see Böhning et al. (1994). In our analyses, the algorithms stop when , with . Programs have been written in the R language; the different cases and the obtained results are described below.

#### Mixture 1: G=3, d=6, q=2, N=150.

The sample has been generated with weights according to the following parameters:

 \boldmathμ1 =(0,0,0,0,0,0)′ \boldmathΨ1 =diag(0.1,0.1,0.1,0.1,0.1,0.1) \boldmathμ2 =(5,5,5,5,5,5)′ \boldmathΨ2 =diag(0.4,0.4,0.4,0.4,0.4,0.4) \boldmathμ3 =(10,10,10,10,10,10)′ \boldmathΨ3 =diag(0.2,0.2,0.2,0.2,0.2,0.2)

 \boldmathΛ1=⎛⎜ ⎜ ⎜ ⎜ ⎜ ⎜ ⎜ ⎜⎝0.501.001.000.450.05−0.50−0.600.500.500.101.00−0.15⎞⎟ ⎟ ⎟ ⎟ ⎟ ⎟ ⎟ ⎟⎠\boldmathΛ2=⎛⎜ ⎜ ⎜ ⎜ ⎜ ⎜ ⎜ ⎜⎝0.100.200.200.501.00−1.00−0.200.501.000.701.20−0.30⎞⎟ ⎟ ⎟ ⎟ ⎟ ⎟ ⎟ ⎟⎠\boldmathΛ3=⎛⎜ ⎜ ⎜ ⎜ ⎜ ⎜ ⎜ ⎜⎝0.100.200.200.001.000.00−0.200.001.000.000.00−1.30⎞⎟ ⎟ ⎟ ⎟ ⎟ ⎟ ⎟ ⎟⎠.

Hence, the covariance matrices () have the following eigenvalues:

 λ(\boldmathΣ1) =(3.17,1.63,0.10,0.10,0.10,0.10)′ λ(\boldmathΣ2) =(4.18,2.27,0.40,0.40,0.40,0.40)′ λ(\boldmathΣ3) =(2.29,1.93,0.20,0.20,0.20,0.20)′,

whose largest value is given by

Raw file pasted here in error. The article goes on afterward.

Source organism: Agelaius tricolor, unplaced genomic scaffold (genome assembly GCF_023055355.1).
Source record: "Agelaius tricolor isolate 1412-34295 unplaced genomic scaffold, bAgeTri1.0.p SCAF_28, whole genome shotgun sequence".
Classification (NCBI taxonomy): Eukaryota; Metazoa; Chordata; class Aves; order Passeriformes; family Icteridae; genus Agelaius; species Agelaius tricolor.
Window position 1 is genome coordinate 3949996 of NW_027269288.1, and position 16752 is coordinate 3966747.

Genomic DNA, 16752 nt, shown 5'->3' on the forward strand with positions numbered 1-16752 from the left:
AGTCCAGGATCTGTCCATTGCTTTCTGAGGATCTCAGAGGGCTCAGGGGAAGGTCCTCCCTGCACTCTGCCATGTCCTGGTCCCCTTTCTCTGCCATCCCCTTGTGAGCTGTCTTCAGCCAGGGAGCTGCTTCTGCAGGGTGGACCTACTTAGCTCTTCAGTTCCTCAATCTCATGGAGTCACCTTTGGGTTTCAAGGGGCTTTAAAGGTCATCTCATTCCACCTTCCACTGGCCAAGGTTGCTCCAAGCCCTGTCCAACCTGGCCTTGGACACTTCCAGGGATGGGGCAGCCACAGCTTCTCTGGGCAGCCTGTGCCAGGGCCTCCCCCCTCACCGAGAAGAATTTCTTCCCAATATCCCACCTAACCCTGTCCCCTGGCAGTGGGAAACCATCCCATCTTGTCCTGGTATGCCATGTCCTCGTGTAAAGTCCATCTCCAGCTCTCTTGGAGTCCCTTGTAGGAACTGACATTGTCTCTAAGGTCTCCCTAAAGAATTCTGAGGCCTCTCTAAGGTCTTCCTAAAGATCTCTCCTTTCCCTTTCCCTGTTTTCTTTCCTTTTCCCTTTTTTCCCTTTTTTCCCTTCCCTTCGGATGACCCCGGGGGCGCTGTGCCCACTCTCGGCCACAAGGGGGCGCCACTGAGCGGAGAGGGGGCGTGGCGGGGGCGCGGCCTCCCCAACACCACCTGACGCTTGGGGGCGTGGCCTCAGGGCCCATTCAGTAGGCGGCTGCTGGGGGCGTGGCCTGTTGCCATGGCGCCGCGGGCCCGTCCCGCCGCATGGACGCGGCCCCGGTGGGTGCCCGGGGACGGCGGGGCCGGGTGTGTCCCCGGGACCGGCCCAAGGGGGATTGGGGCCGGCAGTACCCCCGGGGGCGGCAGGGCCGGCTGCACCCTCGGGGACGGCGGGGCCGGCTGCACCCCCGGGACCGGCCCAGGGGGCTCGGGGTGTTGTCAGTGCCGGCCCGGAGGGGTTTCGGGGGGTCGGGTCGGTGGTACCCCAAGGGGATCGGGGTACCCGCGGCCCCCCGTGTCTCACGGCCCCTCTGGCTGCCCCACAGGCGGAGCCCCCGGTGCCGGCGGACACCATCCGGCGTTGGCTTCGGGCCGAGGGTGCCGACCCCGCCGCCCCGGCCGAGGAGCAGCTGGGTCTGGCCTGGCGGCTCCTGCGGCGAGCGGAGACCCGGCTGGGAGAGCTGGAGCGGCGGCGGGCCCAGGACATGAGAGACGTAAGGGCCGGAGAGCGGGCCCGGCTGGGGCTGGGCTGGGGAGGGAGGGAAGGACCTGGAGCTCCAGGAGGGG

First we run the unconstrained algorithm: the right solution has been attained in 24% of cases, without incurring in singularities. Summary statistics (minimum, first quartile , median , third quartile and maximum) about the distribution of the misclassification error over the 100 runs are reported in Table 2. Due to the choice on parameters, we rarely expect too small eigenvalues in the estimated covariance matrices: we set to protect from them; conversely, as local maxima are quite often due to large estimated eigenvalues, we consider setting also a constraint from above, taking into account some values for , the upper bound. To compare how the choice of the bounds and influences the performance of the constrained EM, we experimented with different pairs of values, and in Table 3 we report the more interesting cases. Further results are reported in Figure 1, which provides the boxplots of the distribution of the misclassification errors obtained in the sequence of runs, showing the poor performance of the unconstrained algorithm compared with the good behaviour of its constrained version. For all values of the upper bound , the third quartile of the misclassification error is steadily equal to . Indeed, for and 15 we had no misclassification error, while we observed very low and rare misclassification errors only for and (respectively 3 and 11 not null values, over 100 runs). Moreover, the robustness of the results with respect to the choice of the upper constraint is apparent.